Bob Braden (firstname.lastname@example.org)
Mon, 10 Nov 86 15:50:32 PST
I have been experimenting with high-rate ICMP echoes across the ISI
Ethernet between SUN 3/75's. The pinger program sets an interval timer to
fire off every 20 ms (the minimum resolution). Each time it fires,
the signal routine calls sendto() to send N successive ICMP echo requests
without a pause. sendto() is bound to a RAW socket. The remote SUN
echoes, and a recvfrom() (called in an endless loop) gathers statistics
on RTT, etc. All very trivial.
Now, if N = 3 (150 packets per second), no packets are dropped, and it
uses 6 % of the SUN CPU (1% in user state, 5% in system state). If N = 4
(200 packets per second), 7 % of the packets are dropped, but it uses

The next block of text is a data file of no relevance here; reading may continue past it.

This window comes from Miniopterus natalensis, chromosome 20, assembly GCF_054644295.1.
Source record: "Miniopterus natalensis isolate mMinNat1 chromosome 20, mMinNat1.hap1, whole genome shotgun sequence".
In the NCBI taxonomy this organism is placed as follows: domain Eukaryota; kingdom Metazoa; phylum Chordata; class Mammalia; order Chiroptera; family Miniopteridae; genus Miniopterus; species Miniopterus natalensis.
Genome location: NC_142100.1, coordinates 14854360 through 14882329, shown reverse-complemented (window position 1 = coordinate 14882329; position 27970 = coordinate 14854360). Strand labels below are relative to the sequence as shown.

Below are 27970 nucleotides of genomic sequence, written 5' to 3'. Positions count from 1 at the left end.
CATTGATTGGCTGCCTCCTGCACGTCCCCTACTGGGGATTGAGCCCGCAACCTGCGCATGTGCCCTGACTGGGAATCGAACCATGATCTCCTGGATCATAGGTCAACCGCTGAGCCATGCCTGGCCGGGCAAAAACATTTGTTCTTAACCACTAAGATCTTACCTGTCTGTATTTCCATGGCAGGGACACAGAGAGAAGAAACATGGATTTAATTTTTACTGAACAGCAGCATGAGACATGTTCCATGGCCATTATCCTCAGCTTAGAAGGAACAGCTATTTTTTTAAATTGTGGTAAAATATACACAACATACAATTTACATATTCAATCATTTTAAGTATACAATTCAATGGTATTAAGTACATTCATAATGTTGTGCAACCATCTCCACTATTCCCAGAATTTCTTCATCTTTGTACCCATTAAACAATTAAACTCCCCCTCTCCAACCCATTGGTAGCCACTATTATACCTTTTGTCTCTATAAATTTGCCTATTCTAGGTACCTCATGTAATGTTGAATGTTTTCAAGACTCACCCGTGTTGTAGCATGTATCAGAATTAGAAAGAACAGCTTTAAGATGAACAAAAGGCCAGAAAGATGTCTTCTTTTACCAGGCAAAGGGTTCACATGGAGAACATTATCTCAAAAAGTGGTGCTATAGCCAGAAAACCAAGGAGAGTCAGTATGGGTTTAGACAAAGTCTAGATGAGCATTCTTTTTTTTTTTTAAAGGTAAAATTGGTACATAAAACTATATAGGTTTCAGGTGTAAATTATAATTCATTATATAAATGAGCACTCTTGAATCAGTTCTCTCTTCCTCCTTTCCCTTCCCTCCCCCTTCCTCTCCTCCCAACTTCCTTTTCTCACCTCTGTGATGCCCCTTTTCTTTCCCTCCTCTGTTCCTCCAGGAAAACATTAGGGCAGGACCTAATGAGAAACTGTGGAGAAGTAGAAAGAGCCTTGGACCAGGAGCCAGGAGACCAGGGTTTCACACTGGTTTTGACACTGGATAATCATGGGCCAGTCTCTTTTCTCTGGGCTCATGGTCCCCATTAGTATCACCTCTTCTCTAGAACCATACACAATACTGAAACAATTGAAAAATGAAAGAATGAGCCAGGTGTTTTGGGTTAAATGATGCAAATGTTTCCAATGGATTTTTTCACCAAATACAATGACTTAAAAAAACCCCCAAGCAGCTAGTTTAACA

57% of my SUN CPU time (10% in user state, 47 % in system state).
Obviously, at 200 per second we are overrunning something and queues are
building up. That would account for the packet loss. But I cannot
understand why the CPU time should build up in this non-linear fashion,
unless there is some (heaven forbid) linear search process going on in
some system queue. Can anyone give suggest to me what is going on?
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